The moment that typifies Blue Valentine for me comes relatively early, in the first 15 minutes anyway, and finds thirtyish Cindy (Michelle Williams) arriving late to her daughter's Independence Day recital. She has just, on the way home from work, found the family's lost dog, dead on the side of the road. As she settles in next to her husband Dean (Ryan Gosling), she appears to be holding together fairly well, but when she softly whispers what happened, her voice breaks. There is a long, terribly long, skin-crawlingly long moment, in which neither moves (it's probably about three seconds, but they are drawn-out, miserable seconds), and Dean says, in the roughest voice he can manage in a whisper - I am paraphrasing - "I kept telling you to lock the fucking cage". No sympathy, no arm around the shoulder, for a woman who self-evidently needs it; just a curt accusation.

It's a moment that repeats, in different registers, throughout the harshest, most brutalising American film of 2010, a movie that I described, minutes after walking out of the theater, as the cinematic equivalent having Derek Cianfrance, director and co-writer (with Cami Delavigne and Joey Curtis), rubbing your face in gravel for an hour and fifty-minutes, not excluding the end credits, wherein (having apparently concluded that we didn't suffer enough) the filmmaker includes a musical track that just adds one last, mean "fuck you" to the audience. I am probably not successfully making this sound like one of the best filmgoing experiences I've had in the last several months.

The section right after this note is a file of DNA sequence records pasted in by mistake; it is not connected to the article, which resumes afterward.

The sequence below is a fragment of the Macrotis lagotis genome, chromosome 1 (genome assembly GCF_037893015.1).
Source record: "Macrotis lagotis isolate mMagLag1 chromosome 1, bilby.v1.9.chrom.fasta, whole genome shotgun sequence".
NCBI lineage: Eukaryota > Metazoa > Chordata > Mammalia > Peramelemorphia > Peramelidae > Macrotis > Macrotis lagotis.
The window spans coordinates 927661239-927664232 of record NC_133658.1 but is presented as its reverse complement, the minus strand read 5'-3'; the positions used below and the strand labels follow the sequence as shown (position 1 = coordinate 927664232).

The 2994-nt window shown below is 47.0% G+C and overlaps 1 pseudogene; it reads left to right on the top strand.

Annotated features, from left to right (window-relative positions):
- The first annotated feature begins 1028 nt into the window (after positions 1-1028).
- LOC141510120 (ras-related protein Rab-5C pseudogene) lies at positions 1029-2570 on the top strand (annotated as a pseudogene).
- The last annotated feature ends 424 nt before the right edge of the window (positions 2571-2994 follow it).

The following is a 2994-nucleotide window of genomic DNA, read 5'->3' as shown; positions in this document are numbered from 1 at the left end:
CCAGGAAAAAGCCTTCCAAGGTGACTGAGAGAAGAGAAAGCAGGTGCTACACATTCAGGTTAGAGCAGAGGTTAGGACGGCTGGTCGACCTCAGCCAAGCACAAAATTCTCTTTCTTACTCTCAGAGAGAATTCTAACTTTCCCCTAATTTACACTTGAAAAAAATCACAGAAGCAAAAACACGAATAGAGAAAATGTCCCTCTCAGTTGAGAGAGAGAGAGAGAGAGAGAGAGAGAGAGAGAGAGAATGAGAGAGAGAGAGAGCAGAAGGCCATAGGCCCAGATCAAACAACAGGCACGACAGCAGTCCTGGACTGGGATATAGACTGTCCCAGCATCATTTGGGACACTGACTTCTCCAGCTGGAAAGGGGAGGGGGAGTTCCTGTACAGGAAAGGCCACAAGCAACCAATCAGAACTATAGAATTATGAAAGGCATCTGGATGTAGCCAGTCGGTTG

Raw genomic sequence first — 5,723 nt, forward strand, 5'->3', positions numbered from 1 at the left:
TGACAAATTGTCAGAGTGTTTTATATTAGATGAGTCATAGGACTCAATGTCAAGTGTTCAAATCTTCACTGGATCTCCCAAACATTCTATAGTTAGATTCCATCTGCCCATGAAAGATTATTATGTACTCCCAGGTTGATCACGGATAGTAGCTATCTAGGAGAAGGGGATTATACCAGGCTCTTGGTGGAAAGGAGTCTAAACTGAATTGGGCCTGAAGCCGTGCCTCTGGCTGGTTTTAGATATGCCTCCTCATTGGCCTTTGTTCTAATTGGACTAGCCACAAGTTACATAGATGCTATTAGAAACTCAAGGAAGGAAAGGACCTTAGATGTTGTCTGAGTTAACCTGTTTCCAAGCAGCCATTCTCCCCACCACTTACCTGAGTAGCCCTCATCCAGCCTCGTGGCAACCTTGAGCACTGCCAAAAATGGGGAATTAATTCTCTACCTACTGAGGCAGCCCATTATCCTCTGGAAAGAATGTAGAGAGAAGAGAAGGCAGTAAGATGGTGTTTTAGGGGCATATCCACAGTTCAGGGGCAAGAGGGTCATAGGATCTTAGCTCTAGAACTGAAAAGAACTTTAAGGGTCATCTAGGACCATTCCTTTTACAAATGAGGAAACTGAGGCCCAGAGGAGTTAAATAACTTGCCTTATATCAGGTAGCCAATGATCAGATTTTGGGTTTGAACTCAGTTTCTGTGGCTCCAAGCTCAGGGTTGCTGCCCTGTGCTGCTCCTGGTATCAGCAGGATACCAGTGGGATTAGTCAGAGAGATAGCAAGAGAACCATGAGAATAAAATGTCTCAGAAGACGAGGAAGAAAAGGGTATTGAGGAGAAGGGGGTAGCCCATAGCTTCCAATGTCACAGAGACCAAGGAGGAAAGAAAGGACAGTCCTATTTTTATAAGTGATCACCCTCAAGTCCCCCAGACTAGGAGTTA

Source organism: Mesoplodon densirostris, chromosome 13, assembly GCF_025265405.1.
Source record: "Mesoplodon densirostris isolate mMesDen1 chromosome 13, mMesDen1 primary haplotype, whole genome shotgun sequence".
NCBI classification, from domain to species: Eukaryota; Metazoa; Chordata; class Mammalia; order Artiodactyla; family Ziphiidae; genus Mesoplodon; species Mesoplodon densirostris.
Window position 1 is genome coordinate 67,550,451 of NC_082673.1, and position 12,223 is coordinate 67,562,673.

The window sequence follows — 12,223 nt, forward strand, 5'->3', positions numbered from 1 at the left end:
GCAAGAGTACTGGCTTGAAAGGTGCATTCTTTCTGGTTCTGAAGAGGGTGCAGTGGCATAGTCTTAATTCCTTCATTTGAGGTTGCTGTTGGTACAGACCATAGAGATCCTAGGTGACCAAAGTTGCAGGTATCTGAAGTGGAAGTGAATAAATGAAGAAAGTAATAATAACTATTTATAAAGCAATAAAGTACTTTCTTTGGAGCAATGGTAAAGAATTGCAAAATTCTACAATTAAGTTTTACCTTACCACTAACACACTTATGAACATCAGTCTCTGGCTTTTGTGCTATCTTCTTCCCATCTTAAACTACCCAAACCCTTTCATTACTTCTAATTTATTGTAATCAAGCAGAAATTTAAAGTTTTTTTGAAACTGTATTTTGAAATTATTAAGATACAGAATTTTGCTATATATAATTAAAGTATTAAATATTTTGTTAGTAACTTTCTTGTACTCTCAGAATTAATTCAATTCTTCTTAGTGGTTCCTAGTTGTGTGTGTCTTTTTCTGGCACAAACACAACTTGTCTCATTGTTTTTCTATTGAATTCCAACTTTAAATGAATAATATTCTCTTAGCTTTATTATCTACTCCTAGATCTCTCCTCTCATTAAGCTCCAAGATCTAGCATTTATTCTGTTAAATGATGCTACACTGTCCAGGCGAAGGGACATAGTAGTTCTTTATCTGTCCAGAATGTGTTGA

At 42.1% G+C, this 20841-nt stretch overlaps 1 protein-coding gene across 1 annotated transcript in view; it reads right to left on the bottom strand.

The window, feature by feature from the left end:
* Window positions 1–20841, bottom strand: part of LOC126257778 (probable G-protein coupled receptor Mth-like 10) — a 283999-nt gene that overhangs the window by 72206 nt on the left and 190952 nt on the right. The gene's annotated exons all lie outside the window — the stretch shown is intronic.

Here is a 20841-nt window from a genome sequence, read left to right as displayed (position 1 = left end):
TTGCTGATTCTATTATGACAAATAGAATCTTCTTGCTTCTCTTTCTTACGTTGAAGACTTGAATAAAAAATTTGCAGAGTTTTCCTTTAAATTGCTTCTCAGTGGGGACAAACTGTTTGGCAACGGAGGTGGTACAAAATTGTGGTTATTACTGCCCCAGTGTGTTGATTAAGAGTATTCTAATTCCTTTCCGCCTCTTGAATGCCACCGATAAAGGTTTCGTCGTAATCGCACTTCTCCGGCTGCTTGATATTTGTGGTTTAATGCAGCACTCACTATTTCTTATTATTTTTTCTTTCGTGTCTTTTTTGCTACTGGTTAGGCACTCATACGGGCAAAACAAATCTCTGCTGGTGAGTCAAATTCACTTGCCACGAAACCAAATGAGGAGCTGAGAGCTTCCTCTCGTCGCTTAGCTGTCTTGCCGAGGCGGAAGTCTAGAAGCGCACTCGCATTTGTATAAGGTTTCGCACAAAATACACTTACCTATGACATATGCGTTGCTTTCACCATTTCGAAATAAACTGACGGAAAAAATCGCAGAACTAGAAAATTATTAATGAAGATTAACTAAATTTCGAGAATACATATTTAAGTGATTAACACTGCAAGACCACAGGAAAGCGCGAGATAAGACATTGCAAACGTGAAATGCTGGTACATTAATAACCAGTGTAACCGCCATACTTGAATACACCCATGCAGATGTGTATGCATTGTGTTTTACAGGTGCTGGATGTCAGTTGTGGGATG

To get, eventually, to the point, Blue Valentine plays out two levels in tandem: first, it shows Cindy and Dean's marriage after several years of misuse have left it in a fairly dysfunctional state; this is intercut with the story of how they first met, as two freewheeling young folks on the streets of New York. The order of things is tremendously important. Before we ever meet the couple in high spirits, we have already seen what would happen to them in only a few years, and it is not a very happy place that they end up. Armed with foreknowledge, the sight of the two kids, happy and goofily in love, isn't just ironic, it's perfectly heartbreaking. The "past" segments of the film, to all intents and purposes, acts like the factory model hipster indie love story, artfully artless in its terrifically grainy 16mm and loosey-goosey handheld, its soundtrack, and so on. Except that every one of those half-quirky moments plays with the looming dread of a top-notch horror movie, because we already know better. We've seen the pettiness and backbiting; we've been exposed to the depths of Dean's alcoholism and scary lack of emotional maturity and Cindy's monstrously quiet passive-aggressiveness, and can see the embryonic versions of those things, and what the characters find silly and fun, we find unbearably sad - sadder still because as played by two extraordinarily gifted actors, the young versions of the characters are so easy to like, and their love story so attractive